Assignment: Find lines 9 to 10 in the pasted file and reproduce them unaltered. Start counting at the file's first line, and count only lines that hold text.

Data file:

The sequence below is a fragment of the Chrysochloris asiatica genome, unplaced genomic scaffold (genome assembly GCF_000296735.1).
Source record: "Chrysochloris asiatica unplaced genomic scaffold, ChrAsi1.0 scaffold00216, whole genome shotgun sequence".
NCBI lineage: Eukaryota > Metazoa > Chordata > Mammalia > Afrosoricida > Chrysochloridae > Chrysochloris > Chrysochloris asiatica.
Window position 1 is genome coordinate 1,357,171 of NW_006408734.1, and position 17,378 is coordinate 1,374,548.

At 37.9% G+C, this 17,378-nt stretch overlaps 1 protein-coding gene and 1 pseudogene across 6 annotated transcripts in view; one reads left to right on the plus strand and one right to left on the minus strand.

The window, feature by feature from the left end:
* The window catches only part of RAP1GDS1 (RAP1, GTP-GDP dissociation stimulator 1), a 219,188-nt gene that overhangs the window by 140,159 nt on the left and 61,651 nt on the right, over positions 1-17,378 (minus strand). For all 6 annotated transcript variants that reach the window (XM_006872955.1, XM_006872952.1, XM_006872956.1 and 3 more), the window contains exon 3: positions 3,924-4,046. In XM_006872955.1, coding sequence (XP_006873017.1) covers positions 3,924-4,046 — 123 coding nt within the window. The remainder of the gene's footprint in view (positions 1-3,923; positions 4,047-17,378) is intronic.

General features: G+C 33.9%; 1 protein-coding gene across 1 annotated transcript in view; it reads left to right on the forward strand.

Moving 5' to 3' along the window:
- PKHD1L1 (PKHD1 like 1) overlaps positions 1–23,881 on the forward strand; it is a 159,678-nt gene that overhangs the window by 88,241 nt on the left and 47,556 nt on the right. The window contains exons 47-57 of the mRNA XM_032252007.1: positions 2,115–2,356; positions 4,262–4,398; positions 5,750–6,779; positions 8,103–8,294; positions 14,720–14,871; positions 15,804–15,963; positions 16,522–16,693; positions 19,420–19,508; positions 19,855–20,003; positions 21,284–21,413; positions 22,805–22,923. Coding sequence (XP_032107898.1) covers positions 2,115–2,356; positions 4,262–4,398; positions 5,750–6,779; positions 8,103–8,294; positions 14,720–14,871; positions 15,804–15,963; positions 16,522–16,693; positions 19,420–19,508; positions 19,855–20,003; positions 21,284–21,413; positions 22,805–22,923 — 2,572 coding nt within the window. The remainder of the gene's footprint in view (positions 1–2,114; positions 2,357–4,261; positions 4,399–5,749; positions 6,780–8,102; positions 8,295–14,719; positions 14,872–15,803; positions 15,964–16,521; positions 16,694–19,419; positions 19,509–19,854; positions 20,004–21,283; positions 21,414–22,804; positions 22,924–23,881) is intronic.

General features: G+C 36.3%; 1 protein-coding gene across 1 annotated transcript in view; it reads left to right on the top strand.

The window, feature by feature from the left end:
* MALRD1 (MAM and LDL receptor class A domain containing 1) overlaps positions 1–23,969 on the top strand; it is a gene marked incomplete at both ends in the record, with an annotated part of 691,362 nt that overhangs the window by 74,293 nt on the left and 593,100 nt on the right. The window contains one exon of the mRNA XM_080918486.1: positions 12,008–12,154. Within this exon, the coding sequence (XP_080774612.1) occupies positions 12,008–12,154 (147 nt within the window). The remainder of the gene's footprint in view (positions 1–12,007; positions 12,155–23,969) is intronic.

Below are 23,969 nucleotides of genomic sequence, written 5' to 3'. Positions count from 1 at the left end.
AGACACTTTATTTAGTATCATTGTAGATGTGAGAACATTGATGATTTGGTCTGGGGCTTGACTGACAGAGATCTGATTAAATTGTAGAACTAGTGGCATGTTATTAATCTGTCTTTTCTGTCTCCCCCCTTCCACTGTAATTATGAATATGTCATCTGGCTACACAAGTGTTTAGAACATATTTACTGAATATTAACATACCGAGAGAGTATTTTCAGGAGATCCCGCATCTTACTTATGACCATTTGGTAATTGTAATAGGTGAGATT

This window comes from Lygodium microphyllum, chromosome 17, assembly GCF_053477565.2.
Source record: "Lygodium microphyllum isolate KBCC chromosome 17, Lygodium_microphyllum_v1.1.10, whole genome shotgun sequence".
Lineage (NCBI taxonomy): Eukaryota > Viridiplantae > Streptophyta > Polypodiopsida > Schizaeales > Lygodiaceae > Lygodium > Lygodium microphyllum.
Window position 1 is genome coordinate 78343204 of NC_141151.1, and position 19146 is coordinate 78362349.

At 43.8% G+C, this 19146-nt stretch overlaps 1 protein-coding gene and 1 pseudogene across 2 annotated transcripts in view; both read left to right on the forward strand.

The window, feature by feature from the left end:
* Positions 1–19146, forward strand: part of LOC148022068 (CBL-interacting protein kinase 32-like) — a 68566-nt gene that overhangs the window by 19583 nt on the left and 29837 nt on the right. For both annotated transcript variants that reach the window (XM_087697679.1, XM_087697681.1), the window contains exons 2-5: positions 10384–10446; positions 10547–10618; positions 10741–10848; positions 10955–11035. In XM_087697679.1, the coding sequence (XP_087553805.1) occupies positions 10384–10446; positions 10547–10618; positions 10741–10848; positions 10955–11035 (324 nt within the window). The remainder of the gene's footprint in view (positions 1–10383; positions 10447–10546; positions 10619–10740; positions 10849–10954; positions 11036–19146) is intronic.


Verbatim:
Moving 5' to 3' along the window:
- PKHD1L1 (PKHD1 like 1) overlaps positions 1–23,881 on the forward strand; it is a 159,678-nt gene that overhangs the window by 88,241 nt on the left and 47,556 nt on the right. The window contains exons 47-57 of the mRNA XM_032252007.1: positions 2,115–2,356; positions 4,262–4,398; positions 5,750–6,779; positions 8,103–8,294; positions 14,720–14,871; positions 15,804–15,963; positions 16,522–16,693; positions 19,420–19,508; positions 19,855–20,003; positions 21,284–21,413; positions 22,805–22,923. Coding sequence (XP_032107898.1) covers positions 2,115–2,356; positions 4,262–4,398; positions 5,750–6,779; positions 8,103–8,294; positions 14,720–14,871; positions 15,804–15,963; positions 16,522–16,693; positions 19,420–19,508; positions 19,855–20,003; positions 21,284–21,413; positions 22,805–22,923 — 2,572 coding nt within the window. The remainder of the gene's footprint in view (positions 1–2,114; positions 2,357–4,261; positions 4,399–5,749; positions 6,780–8,102; positions 8,295–14,719; positions 14,872–15,803; positions 15,964–16,521; positions 16,694–19,419; positions 19,509–19,854; positions 20,004–21,283; positions 21,414–22,804; positions 22,924–23,881) is intronic.